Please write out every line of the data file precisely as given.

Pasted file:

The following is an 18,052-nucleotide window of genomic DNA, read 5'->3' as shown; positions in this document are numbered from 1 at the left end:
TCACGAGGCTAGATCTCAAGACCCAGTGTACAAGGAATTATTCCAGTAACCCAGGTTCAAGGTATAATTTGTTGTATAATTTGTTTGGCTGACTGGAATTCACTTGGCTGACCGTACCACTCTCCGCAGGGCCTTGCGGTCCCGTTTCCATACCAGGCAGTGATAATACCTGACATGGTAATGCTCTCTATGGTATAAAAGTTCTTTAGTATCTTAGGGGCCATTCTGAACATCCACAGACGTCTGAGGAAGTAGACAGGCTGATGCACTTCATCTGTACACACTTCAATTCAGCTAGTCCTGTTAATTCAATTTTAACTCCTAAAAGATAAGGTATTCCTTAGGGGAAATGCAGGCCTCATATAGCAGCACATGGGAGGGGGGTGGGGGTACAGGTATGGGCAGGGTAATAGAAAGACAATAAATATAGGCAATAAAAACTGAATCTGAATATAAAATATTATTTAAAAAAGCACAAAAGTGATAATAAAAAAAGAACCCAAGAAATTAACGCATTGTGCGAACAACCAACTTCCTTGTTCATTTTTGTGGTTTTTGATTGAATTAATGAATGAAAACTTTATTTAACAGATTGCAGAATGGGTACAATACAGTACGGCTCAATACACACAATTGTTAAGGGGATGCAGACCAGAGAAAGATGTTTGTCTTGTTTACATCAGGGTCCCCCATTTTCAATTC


The following is an 18,052-nucleotide window of genomic DNA, read 5'->3' as shown; positions in this document are numbered from 1 at the left end:
TCACGAGGCTAGATCTCAAGACCCAGTGTACAAGGAATTATTCCAGTAACCCAGGTTCAAGGTATAATTTGTTGTATAATTTGTTTGGCTGACTGGAATTCACTTGGCTGACCGTACCACTCTCCGCAGGGCCTTGCGGTCCCGTTTCCATACCAGGCAGTGATAATACCTGACATGGTAATGCTCTCTATGGTATAAAAGTTCTTTAGTATCTTAGGGGCCATTCTGAACATCCACAGACGTCTGAGGAAGTAGACAGGCTGATGCACTTCATCTGTACACACTTCAATTCAGCTAGTCCTGTTAATTCAATTTTAACTCCTAAAAGATAAGGTATTCCTTAGGGGAAATGCAGGCCTCATATAGCAGCACATGGGAGGGGGGTGGGGGTACAGGTATGGGCAGGGTAATAGAAAGACAATAAATATAGGCAATAAAAACTGAATCTGAATATAAAATATTATTTAAAAAAGCACAAAAGTGATAATAAAAAAAGAACCCAAGAAATTAACGCATTGTGCGAACAACCAACTTCCTTGTTCATTTTTGTGGTTTTTGATTGAATTAATGAATGAAAACTTTATTTAACAGATTGCAGAATGGGTACAATACAGTACGGCTCAATACACACAATTGTTAAGGGGATGCAGACCAGAGAAAGATGTTTGTCTTGTTTACATCAGGGTCCCCCATTTTCAATTC